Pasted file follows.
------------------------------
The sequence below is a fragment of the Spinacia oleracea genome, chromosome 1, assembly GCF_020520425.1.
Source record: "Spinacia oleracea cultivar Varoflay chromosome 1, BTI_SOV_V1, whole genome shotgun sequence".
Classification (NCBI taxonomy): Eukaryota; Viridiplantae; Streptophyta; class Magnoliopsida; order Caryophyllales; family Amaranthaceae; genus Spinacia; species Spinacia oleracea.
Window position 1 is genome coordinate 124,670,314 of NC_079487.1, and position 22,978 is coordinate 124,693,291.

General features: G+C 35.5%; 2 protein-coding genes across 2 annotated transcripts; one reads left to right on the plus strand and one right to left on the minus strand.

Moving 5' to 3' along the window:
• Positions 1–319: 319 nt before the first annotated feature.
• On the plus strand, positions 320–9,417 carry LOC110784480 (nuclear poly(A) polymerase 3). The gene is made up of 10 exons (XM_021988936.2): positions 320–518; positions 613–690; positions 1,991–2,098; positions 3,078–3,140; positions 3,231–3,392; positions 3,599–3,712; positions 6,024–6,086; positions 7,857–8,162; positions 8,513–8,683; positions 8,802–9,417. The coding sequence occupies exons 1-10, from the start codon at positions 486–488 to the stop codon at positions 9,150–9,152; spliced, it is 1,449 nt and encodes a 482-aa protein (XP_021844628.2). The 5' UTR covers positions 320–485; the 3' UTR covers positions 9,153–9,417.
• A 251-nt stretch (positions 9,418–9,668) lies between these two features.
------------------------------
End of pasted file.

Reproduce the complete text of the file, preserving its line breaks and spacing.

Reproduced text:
The sequence below is a fragment of the Spinacia oleracea genome, chromosome 1, assembly GCF_020520425.1.
Source record: "Spinacia oleracea cultivar Varoflay chromosome 1, BTI_SOV_V1, whole genome shotgun sequence".
Classification (NCBI taxonomy): Eukaryota; Viridiplantae; Streptophyta; class Magnoliopsida; order Caryophyllales; family Amaranthaceae; genus Spinacia; species Spinacia oleracea.
Window position 1 is genome coordinate 124,670,314 of NC_079487.1, and position 22,978 is coordinate 124,693,291.

General features: G+C 35.5%; 2 protein-coding genes across 2 annotated transcripts; one reads left to right on the plus strand and one right to left on the minus strand.

Moving 5' to 3' along the window:
• Positions 1–319: 319 nt before the first annotated feature.
• On the plus strand, positions 320–9,417 carry LOC110784480 (nuclear poly(A) polymerase 3). The gene is made up of 10 exons (XM_021988936.2): positions 320–518; positions 613–690; positions 1,991–2,098; positions 3,078–3,140; positions 3,231–3,392; positions 3,599–3,712; positions 6,024–6,086; positions 7,857–8,162; positions 8,513–8,683; positions 8,802–9,417. The coding sequence occupies exons 1-10, from the start codon at positions 486–488 to the stop codon at positions 9,150–9,152; spliced, it is 1,449 nt and encodes a 482-aa protein (XP_021844628.2). The 5' UTR covers positions 320–485; the 3' UTR covers positions 9,153–9,417.
• A 251-nt stretch (positions 9,418–9,668) lies between these two features.